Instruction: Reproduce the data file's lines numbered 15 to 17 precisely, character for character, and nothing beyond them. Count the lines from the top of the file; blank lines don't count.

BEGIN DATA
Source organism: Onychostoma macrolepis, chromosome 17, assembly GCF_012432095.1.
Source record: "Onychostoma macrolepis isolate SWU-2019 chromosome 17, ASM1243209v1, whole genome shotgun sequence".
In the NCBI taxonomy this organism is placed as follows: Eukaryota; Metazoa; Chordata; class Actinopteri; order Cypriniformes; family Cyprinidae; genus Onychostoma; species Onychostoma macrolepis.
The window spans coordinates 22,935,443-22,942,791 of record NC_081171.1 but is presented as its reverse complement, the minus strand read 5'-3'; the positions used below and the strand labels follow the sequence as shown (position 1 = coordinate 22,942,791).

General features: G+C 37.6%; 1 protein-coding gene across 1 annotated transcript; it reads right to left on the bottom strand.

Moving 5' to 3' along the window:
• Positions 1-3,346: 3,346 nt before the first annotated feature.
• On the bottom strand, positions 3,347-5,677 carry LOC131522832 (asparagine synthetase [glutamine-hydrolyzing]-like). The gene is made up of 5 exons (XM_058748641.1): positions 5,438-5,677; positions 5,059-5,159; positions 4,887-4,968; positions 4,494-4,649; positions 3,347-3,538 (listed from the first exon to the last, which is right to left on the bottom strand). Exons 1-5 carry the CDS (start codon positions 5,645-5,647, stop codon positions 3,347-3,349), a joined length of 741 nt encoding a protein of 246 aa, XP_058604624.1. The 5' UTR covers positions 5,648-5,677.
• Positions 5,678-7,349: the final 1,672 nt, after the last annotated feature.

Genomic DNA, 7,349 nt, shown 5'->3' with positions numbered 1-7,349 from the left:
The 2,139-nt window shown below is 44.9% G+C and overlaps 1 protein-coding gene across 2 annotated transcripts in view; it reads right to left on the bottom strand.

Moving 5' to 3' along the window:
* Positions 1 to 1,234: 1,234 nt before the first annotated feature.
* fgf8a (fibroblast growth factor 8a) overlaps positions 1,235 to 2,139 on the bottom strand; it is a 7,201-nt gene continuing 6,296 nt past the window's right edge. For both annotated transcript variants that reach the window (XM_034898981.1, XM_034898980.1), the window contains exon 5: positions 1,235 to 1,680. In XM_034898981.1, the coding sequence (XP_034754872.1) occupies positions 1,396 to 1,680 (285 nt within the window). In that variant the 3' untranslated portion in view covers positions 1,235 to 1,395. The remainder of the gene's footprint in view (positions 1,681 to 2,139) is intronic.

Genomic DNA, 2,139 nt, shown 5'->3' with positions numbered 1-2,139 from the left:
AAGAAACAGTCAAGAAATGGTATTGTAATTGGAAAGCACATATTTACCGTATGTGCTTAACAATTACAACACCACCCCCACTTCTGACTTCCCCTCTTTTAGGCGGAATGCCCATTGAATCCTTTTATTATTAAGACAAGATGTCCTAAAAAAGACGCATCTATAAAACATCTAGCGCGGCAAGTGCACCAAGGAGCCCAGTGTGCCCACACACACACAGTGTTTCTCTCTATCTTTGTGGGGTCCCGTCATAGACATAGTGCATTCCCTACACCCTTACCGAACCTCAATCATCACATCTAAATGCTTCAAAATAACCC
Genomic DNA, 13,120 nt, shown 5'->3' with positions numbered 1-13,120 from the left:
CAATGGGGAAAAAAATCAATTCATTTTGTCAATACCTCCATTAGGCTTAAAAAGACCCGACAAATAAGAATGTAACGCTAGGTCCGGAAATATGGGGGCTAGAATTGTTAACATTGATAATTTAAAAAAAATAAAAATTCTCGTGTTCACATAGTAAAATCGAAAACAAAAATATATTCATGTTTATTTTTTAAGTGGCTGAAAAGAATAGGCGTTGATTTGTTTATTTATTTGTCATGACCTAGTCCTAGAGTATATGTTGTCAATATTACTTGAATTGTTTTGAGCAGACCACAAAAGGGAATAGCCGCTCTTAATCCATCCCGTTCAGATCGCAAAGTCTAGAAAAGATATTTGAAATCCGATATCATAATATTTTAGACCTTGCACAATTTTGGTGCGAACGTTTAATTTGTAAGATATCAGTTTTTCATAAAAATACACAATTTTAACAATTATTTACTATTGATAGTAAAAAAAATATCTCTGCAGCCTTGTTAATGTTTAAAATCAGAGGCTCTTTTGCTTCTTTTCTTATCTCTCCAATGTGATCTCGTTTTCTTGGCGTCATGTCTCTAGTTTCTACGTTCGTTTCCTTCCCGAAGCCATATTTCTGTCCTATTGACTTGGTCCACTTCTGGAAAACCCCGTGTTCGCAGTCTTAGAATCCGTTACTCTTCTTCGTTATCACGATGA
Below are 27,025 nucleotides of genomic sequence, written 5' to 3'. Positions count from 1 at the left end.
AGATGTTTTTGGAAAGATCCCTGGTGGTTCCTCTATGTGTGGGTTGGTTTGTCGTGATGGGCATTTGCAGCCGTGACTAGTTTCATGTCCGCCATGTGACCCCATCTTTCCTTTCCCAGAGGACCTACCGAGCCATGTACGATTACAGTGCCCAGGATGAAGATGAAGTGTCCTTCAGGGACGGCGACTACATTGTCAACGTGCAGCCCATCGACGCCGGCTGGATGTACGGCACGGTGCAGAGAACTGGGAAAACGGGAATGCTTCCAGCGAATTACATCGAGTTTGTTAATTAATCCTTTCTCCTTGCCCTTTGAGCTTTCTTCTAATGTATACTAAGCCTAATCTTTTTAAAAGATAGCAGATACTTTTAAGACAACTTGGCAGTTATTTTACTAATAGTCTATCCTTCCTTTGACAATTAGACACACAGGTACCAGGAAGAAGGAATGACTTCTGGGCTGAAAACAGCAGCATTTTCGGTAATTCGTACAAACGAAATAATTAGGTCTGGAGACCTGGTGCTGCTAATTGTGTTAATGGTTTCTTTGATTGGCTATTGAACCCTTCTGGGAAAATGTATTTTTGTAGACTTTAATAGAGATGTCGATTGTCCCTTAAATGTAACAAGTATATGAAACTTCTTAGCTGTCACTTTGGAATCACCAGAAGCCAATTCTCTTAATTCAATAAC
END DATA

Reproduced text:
Genomic DNA, 2,139 nt, shown 5'->3' with positions numbered 1-2,139 from the left:
AAGAAACAGTCAAGAAATGGTATTGTAATTGGAAAGCACATATTTACCGTATGTGCTTAACAATTACAACACCACCCCCACTTCTGACTTCCCCTCTTTTAGGCGGAATGCCCATTGAATCCTTTTATTATTAAGACAAGATGTCCTAAAAAAGACGCATCTATAAAACATCTAGCGCGGCAAGTGCACCAAGGAGCCCAGTGTGCCCACACACACACAGTGTTTCTCTCTATCTTTGTGGGGTCCCGTCATAGACATAGTGCATTCCCTACACCCTTACCGAACCTCAATCATCACATCTAAATGCTTCAAAATAACCC
Genomic DNA, 13,120 nt, shown 5'->3' with positions numbered 1-13,120 from the left: